BIGGLES AND THE PIRATE TREASURE
by Captain W. E. Johns
V. BIGGLES BUYS A WATCH (Pages 80 – 92)
This story was originally published in THE EAGLE ANNUAL – NUMBER 2 – published in 1952 by Hulton Press Ltd.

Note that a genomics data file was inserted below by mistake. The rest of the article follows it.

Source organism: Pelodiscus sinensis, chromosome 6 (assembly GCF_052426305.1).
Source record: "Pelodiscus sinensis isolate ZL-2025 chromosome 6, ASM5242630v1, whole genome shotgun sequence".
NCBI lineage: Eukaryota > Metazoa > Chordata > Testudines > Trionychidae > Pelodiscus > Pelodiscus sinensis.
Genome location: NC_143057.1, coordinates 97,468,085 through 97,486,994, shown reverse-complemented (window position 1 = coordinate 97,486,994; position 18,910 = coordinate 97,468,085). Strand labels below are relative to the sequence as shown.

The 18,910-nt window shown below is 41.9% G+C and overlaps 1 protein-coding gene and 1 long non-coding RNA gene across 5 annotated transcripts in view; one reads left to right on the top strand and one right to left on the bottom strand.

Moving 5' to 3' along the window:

“Detective Air-Inspector Bigglesworth, walking briskly down the Strand towards his office at Scotland Yard, (Scotland Yard used to be a 4 Whitehall Place, London until 1967), pulled up as a hand fell on his arm”. The person stopping him is Flight-Sergeant Crane. They chat and Crane says “Seems a long while since we sweated together under those bloomin’ palms in North Africa” (presumably a reference to ‘Biggles Sweeps the Desert’ although the character of Crane is not specifically named in that book). Crane is now a doorkeeper at “a big store down the road”. Crane asks Biggles if he wants to buy a watch. Crane explains that he has been the victim of a con. “I was on my job when who should come along but McDew – you remember, that flashy, red-headed corporal rigger at Karga Oasis (the setting for ‘Biggles Sweeps the Desert’) in the war? You had him posted as a no-use scrounger”. Biggles nodded. “I remember the fellow. Bad type”. Crane continues “Well, he told me the tale. Just got to London and had his pocket picked, he said. The banks were shut of course, and there he was, no pals and nothing to live on till Monday morning. Would I lend him a fiver? I ses not likely. So he ses I’ll leave you my watch for security. It cost ten pounds so you’re safe. I’ll be back for it on Monday, don’t you worry. I ses fair enough. I give him the fiver and he gives me the watch. Did he come back for it on Monday? No. Nor any other day. After about a week I ses to myself, you fool, you let him sell you a watch. It’s a good watch, mind you, but I don’t happen to want it”. Biggles laughed. “He took you to the cleaners all right. Still, I won’t see you stuck with it. I’ll have it”. Biggles gives Crane five pounds and takes the watch. As Biggles passes a jeweller’s shop he goes in and asks “What you mind telling me how much that watch would cost, new?” The surprising answer is between ten and twelve pounds. Biggles asks how much the jeweller would give him for it. The man takes the watch in a back room and when he returns, he says he wouldn’t touch it with a barge pole. Biggles is then grabbed by Inspector Gaskin of C Division. Gaskin had been tipped off by the jeweller. Biggles and Gaskin both return to the Yard in Gaskin’s car. Gaskins says the watch can be bought wholesale in the country where it is made for “about thirty bob” (30 shillings. There were 20 shillings to the pound prior to decimalisation on Monday 15th February 1971. So that would be £1.50 in modern money). “By the time it had paid export duty, transport, import duty and purchase tax, wholesaler’s and retailer’s profits, it would cost, over here, not less than ten pounds. So if all those expenses could be avoided a fellow handling the watch could make a nice profit on it. By making three or four pounds a time on them, a thousand watches of that sort would net a lot of money”. Biggles nodded. “I get it. So that watch was smuggled in?” Gaskin confirms that is the case. But you couldn’t sell it to a respectable shop as all watches imported under licence have a special mark; no mark means it was smuggled in. Biggles returns to his colleagues in the Operations Room. Ginger asks him what he has been doing. “Buying a watch” Biggles replies, showing Ginger his purchase. Biggles tells Ginger to take some money from the safe, go round the big stores, clubs and hotels and speak to hall porters to see if any have a watch to sell. (A new paragraph starts after a break). “In an hour Ginger was back. With exaggerated deliberation he laid five watches on Biggles’s desk, in each case naming the hotel where it had been bought”. Biggles gets Ginger to get Marcel Brissac on the phone and Biggles and Marcel discuss watches. “Poor old Marcel is in a flap,” he told Ginger. “He says there are enough smuggled watches in France for everyone to wear one round each wrist and ankle and still leave plenty over. He says they’re being flown into the country at night”. Ginger has a description of the man dealing with the watches. “A slick-looking type with red hair, who speaks with a slight Scotch accent”. Biggles nodded. “That’s the man. Do you remember a tricky corporal rigger in North Africa named McDew – Roderick McDew? I have a clear recollection of him because he’s that rare thing, a dishonest Scot”. Ginger remembers him. Biggles sends Ginger to get McDew’s home address from R.A.F. Records and also to get information from Doyle of Air Intelligence about unidentified aircraft crossing the coast. Two hours later, Ginger returns with the information. The address was Balburnie, near Forres, Scotland (Forres is about 25 miles northeast of Inverness). There had been several scattered crossings of the coast, except at one point. For three consecutive months south of Moray Firth, on the occasion of the full moon. Ginger is then told to ring the Ops room and tell Algy to get the Proctor topped up. They will fly to Inverness Airport as the moon will be full on Thursday. (A new paragraph starts after a break). “And so it came about that Thursday morning found Ginger, with Biggles at the wheel of a hired car, cruising along one of the few, narrow roads, that wind for many lonely miles across the rolling heather-clad hills between the Moray Firth and Speyside. On this particularly road was the croft known as Balburnie”. (W. E. Johns lived in this area, when he lived at Pitchroy Lodge in Scotland). Visiting the address of McDew, Biggles speaks to his father and says he served with his son and happened to be passing. The father says his son comes home once a month and will be home tonight. He says his son loves walking in the heather, especially at night, when he often goes to Dubh Chtais. They leave and later see McDew driving past in a racy-looking sports car. (A new paragraph starts after a break). “At ten o’clock the moon crept up over the distant hills to reveal a scene that was heart-chilling in its utter loneliness”. Biggles and Ginger are hidden and waiting. In due course a shadowy figure appears and, later, “softly through the still air came the sound that told Ginger that their vigil had not been in vain. It was the drone of an aircraft”. (“Their vigil had not been in vain” is the illustration opposite page 76). A light appeared on the ground and three times a torch flashed upwards. A helicopter lands. Biggles and Ginger approach quietly and when they are seen, McDew runs off carrying a bag. Ginger has to shoot the rotor blades to stop the helicopter pilot trying to escape. The pilot is handcuffed. The man claims to have done nothing and knows nothing about any watches. “In that case they must be in the bag your friend was carrying,” said Biggles evenly. “He will, no doubt, try to get to London with them. Well, he won’t get far. The number of his car is known, and police are waiting for it on every road leading south. It looks as if they’ll catch him with more watches than he will need for some time - the sort of watches that aren’t easy to explain”. “As a matter of fact, this is just what happened.”